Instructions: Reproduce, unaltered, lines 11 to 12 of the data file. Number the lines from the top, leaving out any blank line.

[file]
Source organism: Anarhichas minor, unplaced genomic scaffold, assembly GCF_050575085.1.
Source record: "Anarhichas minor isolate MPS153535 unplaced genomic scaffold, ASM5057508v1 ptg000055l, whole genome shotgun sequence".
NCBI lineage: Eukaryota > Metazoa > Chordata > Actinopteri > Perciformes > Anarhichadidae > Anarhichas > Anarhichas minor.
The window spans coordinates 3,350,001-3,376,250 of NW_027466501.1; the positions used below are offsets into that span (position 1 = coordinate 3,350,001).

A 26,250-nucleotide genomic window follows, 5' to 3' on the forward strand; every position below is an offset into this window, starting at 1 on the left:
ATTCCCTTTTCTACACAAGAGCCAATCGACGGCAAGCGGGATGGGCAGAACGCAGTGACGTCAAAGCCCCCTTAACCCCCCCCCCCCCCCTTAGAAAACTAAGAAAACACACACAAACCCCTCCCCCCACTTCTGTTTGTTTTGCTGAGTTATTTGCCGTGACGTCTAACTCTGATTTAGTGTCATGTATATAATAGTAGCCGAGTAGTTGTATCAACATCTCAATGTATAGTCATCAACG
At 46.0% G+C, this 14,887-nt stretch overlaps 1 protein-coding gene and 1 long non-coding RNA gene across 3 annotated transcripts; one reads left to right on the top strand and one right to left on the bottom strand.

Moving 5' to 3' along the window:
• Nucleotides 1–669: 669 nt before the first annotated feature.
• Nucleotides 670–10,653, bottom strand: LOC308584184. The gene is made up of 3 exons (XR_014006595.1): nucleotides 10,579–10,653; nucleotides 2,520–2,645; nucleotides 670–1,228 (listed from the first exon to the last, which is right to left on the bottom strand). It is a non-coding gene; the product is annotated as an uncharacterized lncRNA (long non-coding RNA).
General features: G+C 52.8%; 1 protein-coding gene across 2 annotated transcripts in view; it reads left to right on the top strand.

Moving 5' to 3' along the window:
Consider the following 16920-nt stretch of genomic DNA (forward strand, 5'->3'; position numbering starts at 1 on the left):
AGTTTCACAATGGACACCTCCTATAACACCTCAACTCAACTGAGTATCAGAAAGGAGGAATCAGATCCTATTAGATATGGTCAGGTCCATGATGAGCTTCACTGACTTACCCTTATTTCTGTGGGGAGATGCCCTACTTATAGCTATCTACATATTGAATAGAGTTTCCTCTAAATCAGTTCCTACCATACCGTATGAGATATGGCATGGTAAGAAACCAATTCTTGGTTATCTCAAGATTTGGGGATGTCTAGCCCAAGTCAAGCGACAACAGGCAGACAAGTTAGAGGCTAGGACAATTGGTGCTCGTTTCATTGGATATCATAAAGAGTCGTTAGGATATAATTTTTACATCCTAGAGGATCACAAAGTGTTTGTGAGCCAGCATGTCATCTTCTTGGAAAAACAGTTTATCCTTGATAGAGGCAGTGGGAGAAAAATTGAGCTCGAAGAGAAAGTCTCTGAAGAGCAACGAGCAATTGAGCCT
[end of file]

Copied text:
General features: G+C 52.8%; 1 protein-coding gene across 2 annotated transcripts in view; it reads left to right on the top strand.

Moving 5' to 3' along the window: